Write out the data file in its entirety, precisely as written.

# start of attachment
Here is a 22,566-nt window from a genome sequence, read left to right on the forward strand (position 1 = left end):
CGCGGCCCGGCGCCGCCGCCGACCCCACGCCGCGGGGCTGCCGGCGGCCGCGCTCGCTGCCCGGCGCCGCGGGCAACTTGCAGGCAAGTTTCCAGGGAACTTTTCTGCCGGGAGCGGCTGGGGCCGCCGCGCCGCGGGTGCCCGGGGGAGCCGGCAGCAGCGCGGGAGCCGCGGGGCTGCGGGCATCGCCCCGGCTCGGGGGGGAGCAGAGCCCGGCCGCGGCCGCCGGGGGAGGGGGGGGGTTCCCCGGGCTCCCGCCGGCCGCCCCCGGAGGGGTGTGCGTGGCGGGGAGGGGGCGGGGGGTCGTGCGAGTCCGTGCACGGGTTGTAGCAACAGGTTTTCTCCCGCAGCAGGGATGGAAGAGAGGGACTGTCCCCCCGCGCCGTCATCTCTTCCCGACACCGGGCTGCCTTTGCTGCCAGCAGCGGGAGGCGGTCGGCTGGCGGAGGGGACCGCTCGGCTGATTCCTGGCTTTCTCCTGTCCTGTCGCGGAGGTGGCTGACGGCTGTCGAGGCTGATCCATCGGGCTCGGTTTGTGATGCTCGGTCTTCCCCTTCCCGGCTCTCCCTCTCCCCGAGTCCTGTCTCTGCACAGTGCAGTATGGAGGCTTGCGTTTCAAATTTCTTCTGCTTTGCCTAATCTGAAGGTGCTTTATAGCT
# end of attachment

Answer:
Here is a 22,566-nt window from a genome sequence, read left to right on the forward strand (position 1 = left end):
CGCGGCCCGGCGCCGCCGCCGACCCCACGCCGCGGGGCTGCCGGCGGCCGCGCTCGCTGCCCGGCGCCGCGGGCAACTTGCAGGCAAGTTTCCAGGGAACTTTTCTGCCGGGAGCGGCTGGGGCCGCCGCGCCGCGGGTGCCCGGGGGAGCCGGCAGCAGCGCGGGAGCCGCGGGGCTGCGGGCATCGCCCCGGCTCGGGGGGGAGCAGAGCCCGGCCGCGGCCGCCGGGGGAGGGGGGGGGTTCCCCGGGCTCCCGCCGGCCGCCCCCGGAGGGGTGTGCGTGGCGGGGAGGGGGCGGGGGGTCGTGCGAGTCCGTGCACGGGTTGTAGCAACAGGTTTTCTCCCGCAGCAGGGATGGAAGAGAGGGACTGTCCCCCCGCGCCGTCATCTCTTCCCGACACCGGGCTGCCTTTGCTGCCAGCAGCGGGAGGCGGTCGGCTGGCGGAGGGGACCGCTCGGCTGATTCCTGGCTTTCTCCTGTCCTGTCGCGGAGGTGGCTGACGGCTGTCGAGGCTGATCCATCGGGCTCGGTTTGTGATGCTCGGTCTTCCCCTTCCCGGCTCTCCCTCTCCCCGAGTCCTGTCTCTGCACAGTGCAGTATGGAGGCTTGCGTTTCAAATTTCTTCTGCTTTGCCTAATCTGAAGGTGCTTTATAGCT